Rare “life threatening” warnings in London as powerful storms

Hurricane Eunice lashed Britain with terrifying winds and crashing waves, killing millions.

London: Hurricane Eunice ravaged southern Britain with gusty winds and crashing waves on Friday, leaving London’s streets virtually deserted and triggering Europe-wide warnings.

The UK capital was placed under its first “red” weather warning, meaning “life threatening”, and there was a similar level of warning in southern England and South Wales, where schools were closed and public transport was paralyzed.

Eunice knocked out power to 55,000 homes and businesses in Ireland and hundreds of homes in Cornwall, south-west England, which was hit by gusts of 90 miles (145 kph) and waves breaking sea walls along the coast. had arrived.

This drew power into a “sting jet”, a rarely seen meteorological phenomenon that devastated Britain in the 1987 “Great Storm”, and also triggered a red alert in the Netherlands.

Heavy waves hit the Brittany coast in northwestern France. Long-distance and regional trains were gradually being stopped in northern Germany, while warnings were issued in Belgium as well.

Ferries across the Channel, the world’s busiest shipping lane, were canceled as were flights from aviation hubs in northern Europe, including about 300 flights from Schiphol in Amsterdam.

Prime Minister Boris Johnson, who has put the British military on standby, tweeted: “We must all follow advice and take precautions to stay safe.”

The Met Office, Britain’s Meteorological Service, issued its first red weather warning for London – active until 1500 GMT – since the warning system was introduced in 2011.

“The entire country will be affected by extremely strong and destructive winds, causing significant disruption,” said meteorological forecaster Anne Shuttleworth.

The agency warned that roofs could be blown down, trees could be uprooted and power lines could be brought down.

Roads, bridges and railway lines have already been affected, causing delays and cancellations of bus, train and ferry services in southern Britain. Heavy snowfall is also forecast in Scotland and northern England.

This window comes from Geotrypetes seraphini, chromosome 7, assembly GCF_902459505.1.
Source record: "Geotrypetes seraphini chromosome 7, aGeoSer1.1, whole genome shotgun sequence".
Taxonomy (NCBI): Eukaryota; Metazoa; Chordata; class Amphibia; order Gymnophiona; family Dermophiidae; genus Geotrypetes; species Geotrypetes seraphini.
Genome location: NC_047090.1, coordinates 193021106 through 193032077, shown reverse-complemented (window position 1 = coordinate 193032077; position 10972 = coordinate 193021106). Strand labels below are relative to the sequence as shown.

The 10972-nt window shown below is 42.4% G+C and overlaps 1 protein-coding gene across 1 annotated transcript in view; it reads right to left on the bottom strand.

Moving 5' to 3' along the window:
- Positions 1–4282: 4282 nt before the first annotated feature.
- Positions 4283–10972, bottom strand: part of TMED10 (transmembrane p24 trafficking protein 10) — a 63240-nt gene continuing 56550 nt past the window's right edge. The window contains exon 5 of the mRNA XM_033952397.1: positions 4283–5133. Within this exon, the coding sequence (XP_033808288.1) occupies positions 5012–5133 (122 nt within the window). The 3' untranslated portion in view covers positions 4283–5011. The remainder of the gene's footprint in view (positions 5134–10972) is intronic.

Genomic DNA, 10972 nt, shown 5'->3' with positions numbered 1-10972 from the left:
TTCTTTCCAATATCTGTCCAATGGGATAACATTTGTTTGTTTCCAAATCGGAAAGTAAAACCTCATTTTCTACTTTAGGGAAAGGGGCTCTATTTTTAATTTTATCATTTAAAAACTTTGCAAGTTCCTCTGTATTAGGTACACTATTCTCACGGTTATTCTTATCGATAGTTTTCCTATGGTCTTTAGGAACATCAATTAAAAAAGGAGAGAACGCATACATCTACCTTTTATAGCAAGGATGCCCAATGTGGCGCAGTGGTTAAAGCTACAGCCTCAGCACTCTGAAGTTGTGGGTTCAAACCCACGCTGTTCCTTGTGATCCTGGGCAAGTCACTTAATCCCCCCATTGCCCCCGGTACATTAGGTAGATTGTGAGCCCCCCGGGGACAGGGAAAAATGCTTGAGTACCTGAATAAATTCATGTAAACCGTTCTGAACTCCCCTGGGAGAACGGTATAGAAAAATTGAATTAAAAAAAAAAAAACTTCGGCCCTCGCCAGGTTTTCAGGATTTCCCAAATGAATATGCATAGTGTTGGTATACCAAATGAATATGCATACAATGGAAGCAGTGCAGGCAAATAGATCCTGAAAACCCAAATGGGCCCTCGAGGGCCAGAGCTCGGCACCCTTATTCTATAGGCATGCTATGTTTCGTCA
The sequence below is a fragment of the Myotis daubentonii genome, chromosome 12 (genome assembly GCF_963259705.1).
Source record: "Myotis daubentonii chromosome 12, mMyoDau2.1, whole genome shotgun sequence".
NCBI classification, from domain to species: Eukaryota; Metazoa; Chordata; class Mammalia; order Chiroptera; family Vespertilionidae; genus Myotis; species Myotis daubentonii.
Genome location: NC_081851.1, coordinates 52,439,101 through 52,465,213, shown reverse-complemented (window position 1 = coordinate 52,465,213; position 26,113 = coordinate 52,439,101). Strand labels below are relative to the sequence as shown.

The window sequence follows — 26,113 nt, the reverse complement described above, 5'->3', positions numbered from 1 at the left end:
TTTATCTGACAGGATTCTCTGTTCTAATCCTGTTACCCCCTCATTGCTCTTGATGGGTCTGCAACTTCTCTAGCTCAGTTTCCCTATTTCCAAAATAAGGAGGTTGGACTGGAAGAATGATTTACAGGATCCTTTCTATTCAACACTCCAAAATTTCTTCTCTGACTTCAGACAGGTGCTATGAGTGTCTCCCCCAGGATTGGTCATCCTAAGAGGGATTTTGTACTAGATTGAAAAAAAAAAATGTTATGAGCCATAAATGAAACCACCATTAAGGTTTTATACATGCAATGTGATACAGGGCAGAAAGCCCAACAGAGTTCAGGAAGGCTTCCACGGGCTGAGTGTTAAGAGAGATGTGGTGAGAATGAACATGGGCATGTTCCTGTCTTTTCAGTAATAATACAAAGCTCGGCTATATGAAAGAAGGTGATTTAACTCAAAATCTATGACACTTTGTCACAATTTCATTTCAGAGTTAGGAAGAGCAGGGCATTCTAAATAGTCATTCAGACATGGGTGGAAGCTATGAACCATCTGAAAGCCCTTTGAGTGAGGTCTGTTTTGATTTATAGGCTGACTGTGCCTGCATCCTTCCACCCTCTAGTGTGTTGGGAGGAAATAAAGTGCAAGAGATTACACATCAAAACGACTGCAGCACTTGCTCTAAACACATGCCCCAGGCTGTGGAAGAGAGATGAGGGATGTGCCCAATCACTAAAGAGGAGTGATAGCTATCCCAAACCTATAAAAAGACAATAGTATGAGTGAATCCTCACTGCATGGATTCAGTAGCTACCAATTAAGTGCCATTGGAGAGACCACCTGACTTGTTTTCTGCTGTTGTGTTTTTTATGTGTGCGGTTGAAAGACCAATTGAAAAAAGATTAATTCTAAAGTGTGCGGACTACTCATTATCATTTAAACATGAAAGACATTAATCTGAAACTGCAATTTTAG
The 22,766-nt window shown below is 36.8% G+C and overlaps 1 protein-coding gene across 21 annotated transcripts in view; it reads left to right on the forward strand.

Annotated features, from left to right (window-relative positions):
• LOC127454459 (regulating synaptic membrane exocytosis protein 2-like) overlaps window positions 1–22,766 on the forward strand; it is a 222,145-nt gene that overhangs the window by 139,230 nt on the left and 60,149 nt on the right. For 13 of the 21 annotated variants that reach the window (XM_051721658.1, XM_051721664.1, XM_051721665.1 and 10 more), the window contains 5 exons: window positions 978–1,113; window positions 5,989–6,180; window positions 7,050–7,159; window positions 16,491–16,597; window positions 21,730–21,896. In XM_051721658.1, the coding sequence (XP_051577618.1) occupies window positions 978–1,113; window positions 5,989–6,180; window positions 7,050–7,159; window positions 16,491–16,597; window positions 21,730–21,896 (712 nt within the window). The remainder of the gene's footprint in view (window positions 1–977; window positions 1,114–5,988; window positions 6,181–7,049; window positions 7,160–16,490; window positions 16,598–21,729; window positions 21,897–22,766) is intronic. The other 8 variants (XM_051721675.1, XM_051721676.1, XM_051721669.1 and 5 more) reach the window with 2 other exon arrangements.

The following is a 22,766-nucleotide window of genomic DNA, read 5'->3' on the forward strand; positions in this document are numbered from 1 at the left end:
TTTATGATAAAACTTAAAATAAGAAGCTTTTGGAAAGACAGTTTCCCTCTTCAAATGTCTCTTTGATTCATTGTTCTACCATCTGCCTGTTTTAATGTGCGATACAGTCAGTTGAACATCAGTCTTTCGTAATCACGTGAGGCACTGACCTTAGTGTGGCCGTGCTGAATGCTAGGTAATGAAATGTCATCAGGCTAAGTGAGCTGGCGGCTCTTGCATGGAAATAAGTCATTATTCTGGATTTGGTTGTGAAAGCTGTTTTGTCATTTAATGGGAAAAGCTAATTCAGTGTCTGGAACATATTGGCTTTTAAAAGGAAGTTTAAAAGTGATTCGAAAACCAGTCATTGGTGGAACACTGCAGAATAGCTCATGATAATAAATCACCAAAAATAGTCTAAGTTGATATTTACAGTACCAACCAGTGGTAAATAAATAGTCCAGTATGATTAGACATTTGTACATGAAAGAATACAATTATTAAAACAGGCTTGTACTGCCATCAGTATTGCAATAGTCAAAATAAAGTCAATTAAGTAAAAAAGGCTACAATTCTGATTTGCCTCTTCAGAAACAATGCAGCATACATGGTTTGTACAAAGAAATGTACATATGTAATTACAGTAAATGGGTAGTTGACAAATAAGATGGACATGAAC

climate effect?

Environment Agency official Roy Stokes warned weather watchers and amateur photographers against heading to Britain’s south coast in search of dramatic footage, calling it “probably the stupidest thing you can do”.

The congested streets of London, where activity is slowly returning to pre-pandemic levels, were extremely calm as many people heeded the advice to stay home as the storm struck.

Trains in the Rajdhani were already running limited services during the morning commute, with speed limits.

All buses and trains were canceled in Wales, while the National Highways Agency issued a severe weather warning for strong winds covering the entire UK strategic road network by 1800 GMT.

Major river crossings including the Severn Bridge connecting Wales to south-west England and the QEII Bridge south of London were also closed.

His office said the impending storm forced heir to the throne, Prince Charles, to postpone a visit to South Wales on Friday “in the interest of public safety”.

Another storm, Dudley, caused transport disruptions and power outages when it struck Britain on Wednesday, although the damage was not extensive.

Experts said the frequency and intensity of storms may not necessarily be linked to climate change, but that storms are causing more damage as a result.

“There is little evidence that the winds in these winter storms intensified with climate change,” said Richard Allen, a professor of climatology at the University of Reading.

“Yet human-caused climate change with more intense rainfall and higher sea levels continues to warm the planet, flooding and prolonged deluge from coastal storms will be made worse when these rare, explosive storms roll into a warming world.” hit us.”

(Except for the title, this story has not been edited by NDTV staff and is published from a syndicated feed.)

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